Laparoscopic ultrasound examination combined with biopsy of the cystic wall and aspiration of cystic fluid improves differential diagnosis of pancreatic cystic lesions contributing to surgical decision making.
A prospective evaluation of the impact of laparoscopic ultrasound on surgical decision making in patients with pancreatic cysts.
A general community hospital; the department of surgery serves as referral for pancreatic surgery.
During a 36-month period, 15 patients with pancreatic cystic lesions were prospectively evaluated by laparoscopy and laparoscopic ultrasound with ultrasound-guided biopsy of the cystic wall and aspiration of cystic fluid for cytologic study, viscosity, and determination of levels of amylase and tumor markers (carcinoembryonic antigen, cancer antigen 19.9).
Laparoscopic ultrasound contributed new, additional data in 8 patients (53%) when compared with compiled imaging data obtained by conventional ultrasound, computed tomography, magnetic resonance imaging, and endoscopic ultrasound. A solid cystic component was detected in 6 patients and additional small (<1 cm) cysts in 3 patients. Amylase and tumor marker levels, biopsy of the cystic wall, and cytologic examination had significant impact on surgical decision making in 6 patients. Nine patients underwent resection of the cystic lesion. Three patients diagnosed as having benign cysts had laparoscopy with laparoscopic ultrasound only. Three patients with suspicious lesions refused surgery. Laparoscopic ultrasound predicted correctly the nature of the cyst in 7 of 9 surgically treated patients (sensitivity, 78%). Two patients with serous cystadenoma had high levels of tumor markers (false-positive).
Although a rather invasive procedure that requires general anesthesia and hospitalization, laparoscopy with laparoscopic ultrasonography was found to significantly contribute to the differential diagnosis of pancreatic cystic lesions.
PANCREATIC CYSTIC lesions are being recognized with increasing frequency with widespread use of advanced imaging techniques. In most cases the clinical as well as radiological presentation of pancreatic cysts is complicated and differentiation among the various cyst types may be difficult.1-9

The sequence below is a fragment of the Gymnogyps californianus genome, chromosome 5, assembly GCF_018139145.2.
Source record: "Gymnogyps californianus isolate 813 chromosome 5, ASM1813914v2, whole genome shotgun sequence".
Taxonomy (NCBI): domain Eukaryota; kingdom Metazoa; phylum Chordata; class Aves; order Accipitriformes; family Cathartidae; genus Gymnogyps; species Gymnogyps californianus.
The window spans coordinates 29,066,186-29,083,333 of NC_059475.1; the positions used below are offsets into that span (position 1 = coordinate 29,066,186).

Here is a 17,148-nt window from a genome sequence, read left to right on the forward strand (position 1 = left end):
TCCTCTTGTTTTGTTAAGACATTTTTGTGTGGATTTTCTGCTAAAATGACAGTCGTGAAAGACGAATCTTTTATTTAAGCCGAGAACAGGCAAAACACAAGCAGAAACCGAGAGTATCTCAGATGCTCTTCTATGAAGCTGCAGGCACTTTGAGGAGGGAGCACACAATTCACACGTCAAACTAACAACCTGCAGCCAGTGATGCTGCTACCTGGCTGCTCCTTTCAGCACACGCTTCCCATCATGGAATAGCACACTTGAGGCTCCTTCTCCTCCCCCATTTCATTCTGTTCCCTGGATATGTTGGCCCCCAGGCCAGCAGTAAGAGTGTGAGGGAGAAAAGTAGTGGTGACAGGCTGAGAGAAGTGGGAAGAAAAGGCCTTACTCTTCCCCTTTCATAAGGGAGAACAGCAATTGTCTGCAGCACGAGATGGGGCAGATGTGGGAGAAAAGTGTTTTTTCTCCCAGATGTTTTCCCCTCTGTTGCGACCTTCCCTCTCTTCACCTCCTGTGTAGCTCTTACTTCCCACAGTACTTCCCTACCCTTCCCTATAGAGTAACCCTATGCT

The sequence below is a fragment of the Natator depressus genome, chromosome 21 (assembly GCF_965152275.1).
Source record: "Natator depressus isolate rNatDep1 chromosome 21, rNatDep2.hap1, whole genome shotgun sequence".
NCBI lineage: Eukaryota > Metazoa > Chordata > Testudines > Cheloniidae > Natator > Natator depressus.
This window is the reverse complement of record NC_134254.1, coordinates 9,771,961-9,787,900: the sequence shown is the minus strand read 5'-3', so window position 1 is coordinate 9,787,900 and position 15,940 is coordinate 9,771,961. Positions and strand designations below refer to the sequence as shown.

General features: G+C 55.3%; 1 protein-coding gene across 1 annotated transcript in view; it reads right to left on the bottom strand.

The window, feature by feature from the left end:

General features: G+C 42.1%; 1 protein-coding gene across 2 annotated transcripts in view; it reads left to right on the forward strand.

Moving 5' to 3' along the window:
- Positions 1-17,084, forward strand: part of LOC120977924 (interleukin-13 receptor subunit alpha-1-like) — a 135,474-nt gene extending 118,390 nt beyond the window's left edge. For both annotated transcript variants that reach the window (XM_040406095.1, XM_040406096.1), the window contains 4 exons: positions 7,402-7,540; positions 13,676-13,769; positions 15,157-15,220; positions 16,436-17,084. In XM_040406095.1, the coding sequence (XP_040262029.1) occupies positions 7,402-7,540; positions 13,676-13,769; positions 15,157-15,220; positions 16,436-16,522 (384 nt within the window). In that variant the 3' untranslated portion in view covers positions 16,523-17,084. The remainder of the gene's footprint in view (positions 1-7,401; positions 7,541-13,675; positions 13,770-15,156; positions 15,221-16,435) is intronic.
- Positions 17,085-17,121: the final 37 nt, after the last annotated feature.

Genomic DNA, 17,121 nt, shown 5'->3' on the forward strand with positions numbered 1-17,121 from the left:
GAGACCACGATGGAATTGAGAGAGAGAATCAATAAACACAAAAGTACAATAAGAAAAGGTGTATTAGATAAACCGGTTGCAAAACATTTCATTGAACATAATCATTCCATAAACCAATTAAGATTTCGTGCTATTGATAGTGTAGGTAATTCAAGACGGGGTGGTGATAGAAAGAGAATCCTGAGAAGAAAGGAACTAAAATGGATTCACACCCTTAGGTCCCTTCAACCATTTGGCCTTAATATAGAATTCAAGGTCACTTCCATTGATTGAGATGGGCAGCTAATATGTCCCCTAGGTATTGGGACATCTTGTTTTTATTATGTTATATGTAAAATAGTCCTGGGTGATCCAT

The recent development of the laparoscopic ultrasonographic probe and the possibility of laparoscopic ultrasound (US)–guided biopsy and aspiration enables a thorough laparoscopic evaluation and staging of pancreatic cystic lesions.
We report our experience and the impact of the new modality on surgical decision making.
During a 36-month period (1996-1999), patients presenting with pancreatic cysts were screened for this study. Patients with a history of recent pancreatitis, abdominal trauma, or radiological evidence of a pancreatic pseudocyst were excluded. All patients had a conventional US study, abdominal computed tomography (CT), and in most cases, endoscopic retrograde cholangiopancreatography prior to laparoscopic evaluation. Six patients underwent endoscopic ultrasound (EUS) examination. Patients considered candidates for surgery were offered the option of laparoscopy and laparoscopic ultrasound (LAPUS) as a separate procedure, prior to the final determination of treatment. The project was approved by the hospital review board and informed consent was obtained from all participants. Treatment followed the general guidelines of differentiation between benign cysts and cystic neoplasms.10